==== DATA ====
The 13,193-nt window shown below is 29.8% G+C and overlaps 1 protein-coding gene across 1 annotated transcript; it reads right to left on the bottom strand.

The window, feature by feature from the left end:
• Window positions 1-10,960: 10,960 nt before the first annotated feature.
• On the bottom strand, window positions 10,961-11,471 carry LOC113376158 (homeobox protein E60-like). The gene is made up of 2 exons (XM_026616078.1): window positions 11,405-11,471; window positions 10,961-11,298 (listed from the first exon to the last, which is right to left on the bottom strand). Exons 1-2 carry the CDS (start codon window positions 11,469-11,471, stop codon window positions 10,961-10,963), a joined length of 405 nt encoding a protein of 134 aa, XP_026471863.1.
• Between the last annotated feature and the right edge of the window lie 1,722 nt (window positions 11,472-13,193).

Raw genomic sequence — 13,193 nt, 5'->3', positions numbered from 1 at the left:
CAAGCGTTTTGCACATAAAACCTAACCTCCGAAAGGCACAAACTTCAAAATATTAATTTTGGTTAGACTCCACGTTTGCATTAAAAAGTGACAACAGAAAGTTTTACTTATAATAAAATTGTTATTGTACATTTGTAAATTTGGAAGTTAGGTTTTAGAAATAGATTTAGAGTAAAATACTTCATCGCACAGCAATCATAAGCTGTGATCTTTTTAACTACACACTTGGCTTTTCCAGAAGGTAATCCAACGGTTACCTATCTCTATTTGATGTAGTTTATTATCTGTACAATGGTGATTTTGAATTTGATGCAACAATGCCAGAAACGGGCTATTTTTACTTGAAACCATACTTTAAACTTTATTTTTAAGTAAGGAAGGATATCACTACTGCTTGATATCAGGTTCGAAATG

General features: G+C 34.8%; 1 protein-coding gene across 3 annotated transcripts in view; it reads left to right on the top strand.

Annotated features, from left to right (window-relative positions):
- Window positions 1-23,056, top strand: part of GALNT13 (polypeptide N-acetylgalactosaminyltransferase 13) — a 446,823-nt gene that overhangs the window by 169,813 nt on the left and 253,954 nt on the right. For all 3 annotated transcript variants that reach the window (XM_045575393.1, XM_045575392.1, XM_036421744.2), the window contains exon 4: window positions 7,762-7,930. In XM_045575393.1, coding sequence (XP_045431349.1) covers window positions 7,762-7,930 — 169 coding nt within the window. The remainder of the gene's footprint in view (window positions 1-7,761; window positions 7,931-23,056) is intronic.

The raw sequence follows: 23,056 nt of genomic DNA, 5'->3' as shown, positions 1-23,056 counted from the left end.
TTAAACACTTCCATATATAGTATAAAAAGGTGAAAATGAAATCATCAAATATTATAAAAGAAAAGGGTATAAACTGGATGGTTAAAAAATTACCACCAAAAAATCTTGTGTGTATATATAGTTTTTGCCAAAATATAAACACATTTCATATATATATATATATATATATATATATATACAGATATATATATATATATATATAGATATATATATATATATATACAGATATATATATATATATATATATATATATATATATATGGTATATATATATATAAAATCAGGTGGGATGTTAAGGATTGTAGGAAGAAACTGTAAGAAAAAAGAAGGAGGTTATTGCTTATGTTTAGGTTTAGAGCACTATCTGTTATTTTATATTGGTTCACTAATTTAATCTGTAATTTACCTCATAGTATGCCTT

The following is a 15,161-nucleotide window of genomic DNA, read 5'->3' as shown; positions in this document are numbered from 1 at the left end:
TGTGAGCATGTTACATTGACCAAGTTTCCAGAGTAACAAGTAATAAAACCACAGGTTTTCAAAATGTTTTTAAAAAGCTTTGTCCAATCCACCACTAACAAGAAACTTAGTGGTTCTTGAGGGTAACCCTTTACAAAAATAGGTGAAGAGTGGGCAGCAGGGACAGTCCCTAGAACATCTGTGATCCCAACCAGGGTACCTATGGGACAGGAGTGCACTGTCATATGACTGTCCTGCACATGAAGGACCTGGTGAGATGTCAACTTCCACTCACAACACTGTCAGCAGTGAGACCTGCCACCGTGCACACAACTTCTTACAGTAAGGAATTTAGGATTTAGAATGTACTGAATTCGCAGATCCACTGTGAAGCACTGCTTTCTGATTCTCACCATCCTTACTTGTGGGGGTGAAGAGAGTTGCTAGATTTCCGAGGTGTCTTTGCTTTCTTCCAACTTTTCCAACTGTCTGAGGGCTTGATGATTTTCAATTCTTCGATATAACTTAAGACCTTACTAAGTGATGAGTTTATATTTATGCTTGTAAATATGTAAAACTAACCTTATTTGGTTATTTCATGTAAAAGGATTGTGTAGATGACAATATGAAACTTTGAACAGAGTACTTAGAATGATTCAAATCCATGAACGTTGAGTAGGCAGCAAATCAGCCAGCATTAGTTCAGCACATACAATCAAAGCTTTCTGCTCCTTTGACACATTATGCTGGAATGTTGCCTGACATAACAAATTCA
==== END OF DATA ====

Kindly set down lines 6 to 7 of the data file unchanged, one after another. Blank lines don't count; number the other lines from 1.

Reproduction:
Raw genomic sequence — 13,193 nt, 5'->3', positions numbered from 1 at the left:
CAAGCGTTTTGCACATAAAACCTAACCTCCGAAAGGCACAAACTTCAAAATATTAATTTTGGTTAGACTCCACGTTTGCATTAAAAAGTGACAACAGAAAGTTTTACTTATAATAAAATTGTTATTGTACATTTGTAAATTTGGAAGTTAGGTTTTAGAAATAGATTTAGAGTAAAATACTTCATCGCACAGCAATCATAAGCTGTGATCTTTTTAACTACACACTTGGCTTTTCCAGAAGGTAATCCAACGGTTACCTATCTCTATTTGATGTAGTTTATTATCTGTACAATGGTGATTTTGAATTTGATGCAACAATGCCAGAAACGGGCTATTTTTACTTGAAACCATACTTTAAACTTTATTTTTAAGTAAGGAAGGATATCACTACTGCTTGATATCAGGTTCGAAATG